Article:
Roger Needham, computer pioneer and director of Microsoft's UK research laboratory has died of cancer.
Needham's career spanned six decades of change
Born in 1935, Professor Needham had been involved in computing since he joined Cambridge University in1956.
Following a PhD thesis on the application of digital computers to problems of classification, Mr Needham became a highly respected scholar and worked on a variety of key computing projects in security, operating systems and local area networks.
He joined Cambridge's Computer Laboratory in 1962, became head of the lab in 1980 and remained there until his retirement in 1995.
Decades of change
His retirement was somewhat more active than many however as he set up Microsoft's UK-based Research Labs in 1996.
In 2001 he received a CBE for his contribution to computing.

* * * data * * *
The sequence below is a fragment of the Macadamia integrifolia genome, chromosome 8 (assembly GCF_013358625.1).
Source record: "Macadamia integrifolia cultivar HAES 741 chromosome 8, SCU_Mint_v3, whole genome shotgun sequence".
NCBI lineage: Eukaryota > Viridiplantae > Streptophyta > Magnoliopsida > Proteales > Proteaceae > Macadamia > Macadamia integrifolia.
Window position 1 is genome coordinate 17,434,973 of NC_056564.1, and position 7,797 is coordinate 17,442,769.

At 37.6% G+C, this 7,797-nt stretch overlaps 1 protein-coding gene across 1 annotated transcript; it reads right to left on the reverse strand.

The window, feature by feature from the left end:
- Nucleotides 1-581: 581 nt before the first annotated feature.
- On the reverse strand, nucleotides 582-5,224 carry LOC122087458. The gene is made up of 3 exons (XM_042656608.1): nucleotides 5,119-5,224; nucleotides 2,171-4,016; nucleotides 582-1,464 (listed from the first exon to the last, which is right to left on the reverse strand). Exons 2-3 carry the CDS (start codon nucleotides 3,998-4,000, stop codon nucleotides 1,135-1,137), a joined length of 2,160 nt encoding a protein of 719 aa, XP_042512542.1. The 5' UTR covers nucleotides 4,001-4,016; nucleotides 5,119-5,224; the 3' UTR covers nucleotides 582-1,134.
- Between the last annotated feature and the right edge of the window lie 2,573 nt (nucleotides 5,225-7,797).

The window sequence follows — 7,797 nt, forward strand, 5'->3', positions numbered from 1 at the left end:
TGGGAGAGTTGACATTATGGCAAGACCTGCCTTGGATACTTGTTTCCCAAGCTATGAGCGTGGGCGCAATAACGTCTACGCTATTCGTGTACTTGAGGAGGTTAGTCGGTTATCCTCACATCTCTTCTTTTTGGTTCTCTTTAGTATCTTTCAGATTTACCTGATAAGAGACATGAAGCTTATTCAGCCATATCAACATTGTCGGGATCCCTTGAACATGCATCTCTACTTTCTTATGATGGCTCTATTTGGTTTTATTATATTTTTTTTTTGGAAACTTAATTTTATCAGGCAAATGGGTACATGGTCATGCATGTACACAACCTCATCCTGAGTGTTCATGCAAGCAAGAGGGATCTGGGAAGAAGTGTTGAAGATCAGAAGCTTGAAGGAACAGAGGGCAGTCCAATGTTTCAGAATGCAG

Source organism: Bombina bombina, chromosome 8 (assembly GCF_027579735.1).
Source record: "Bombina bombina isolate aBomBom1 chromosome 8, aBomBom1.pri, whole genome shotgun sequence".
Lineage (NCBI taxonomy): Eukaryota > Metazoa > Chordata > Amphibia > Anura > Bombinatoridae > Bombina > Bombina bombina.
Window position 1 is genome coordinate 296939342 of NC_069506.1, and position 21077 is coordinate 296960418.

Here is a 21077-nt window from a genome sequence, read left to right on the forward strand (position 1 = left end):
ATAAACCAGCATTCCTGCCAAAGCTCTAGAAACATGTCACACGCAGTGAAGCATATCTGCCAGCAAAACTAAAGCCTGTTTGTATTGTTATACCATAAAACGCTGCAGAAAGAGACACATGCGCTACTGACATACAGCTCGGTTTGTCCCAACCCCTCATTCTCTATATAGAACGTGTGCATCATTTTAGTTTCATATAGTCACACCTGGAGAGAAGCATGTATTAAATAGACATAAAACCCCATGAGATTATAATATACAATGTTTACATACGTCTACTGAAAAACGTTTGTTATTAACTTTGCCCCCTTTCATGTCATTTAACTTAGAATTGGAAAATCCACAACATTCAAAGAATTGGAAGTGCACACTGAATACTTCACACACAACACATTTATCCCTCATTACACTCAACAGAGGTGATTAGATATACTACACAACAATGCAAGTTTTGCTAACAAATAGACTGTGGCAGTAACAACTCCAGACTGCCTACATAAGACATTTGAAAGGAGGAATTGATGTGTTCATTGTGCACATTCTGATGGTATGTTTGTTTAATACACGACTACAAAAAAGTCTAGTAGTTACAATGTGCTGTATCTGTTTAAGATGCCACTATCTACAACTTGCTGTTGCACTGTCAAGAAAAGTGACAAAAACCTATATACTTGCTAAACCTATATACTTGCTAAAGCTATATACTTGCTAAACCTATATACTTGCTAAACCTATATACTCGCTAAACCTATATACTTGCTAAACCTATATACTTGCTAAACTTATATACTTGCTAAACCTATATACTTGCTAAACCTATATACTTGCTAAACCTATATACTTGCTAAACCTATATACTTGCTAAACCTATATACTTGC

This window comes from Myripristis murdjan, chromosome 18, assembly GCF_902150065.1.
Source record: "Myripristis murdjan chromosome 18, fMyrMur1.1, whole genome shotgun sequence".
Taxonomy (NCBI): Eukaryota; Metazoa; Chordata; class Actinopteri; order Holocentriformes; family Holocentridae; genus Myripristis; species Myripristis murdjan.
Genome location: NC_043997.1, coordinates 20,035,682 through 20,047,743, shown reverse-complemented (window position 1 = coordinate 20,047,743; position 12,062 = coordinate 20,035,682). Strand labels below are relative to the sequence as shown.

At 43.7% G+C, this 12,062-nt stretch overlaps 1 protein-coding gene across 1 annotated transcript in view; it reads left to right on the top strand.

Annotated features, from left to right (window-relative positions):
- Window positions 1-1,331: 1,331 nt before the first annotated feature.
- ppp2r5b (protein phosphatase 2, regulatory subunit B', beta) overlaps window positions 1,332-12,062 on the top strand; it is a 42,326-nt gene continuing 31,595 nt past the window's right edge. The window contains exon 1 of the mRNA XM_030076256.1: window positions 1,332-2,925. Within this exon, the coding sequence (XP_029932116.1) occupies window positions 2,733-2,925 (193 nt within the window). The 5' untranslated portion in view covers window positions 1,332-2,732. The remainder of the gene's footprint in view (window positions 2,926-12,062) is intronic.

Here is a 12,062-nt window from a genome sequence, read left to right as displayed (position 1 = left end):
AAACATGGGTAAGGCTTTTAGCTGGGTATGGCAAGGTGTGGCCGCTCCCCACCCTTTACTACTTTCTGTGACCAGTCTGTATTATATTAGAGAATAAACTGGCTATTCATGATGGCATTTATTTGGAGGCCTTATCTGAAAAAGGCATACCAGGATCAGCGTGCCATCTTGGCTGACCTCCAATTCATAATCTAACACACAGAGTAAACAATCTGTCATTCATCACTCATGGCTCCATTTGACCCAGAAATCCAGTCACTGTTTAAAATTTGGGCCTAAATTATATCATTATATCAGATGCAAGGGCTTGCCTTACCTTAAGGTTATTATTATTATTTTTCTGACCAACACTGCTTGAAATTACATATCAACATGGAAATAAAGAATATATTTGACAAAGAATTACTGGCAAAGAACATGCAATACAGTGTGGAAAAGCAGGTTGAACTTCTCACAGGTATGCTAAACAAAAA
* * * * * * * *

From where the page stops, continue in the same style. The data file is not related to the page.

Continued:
Bill Thompson, a BBC News Online columnist and technology consultant, was taught by the great man at Cambridge.
"Unlike many other academic computer scientists, Roger was always clear that without the industry there would be no academic discipline or university departments, that computer science was necessarily about practical applications and not just abstract theory," he said.
"His decision to move from university life to head up Microsoft Research in the UK was entirely in line with that philosophy.
"With his death we've lost someone whose professional life encompassed the entire history of the digital computer and who never lost his enthusiasm for the latest developments in technology. He will be missed by us all," he said.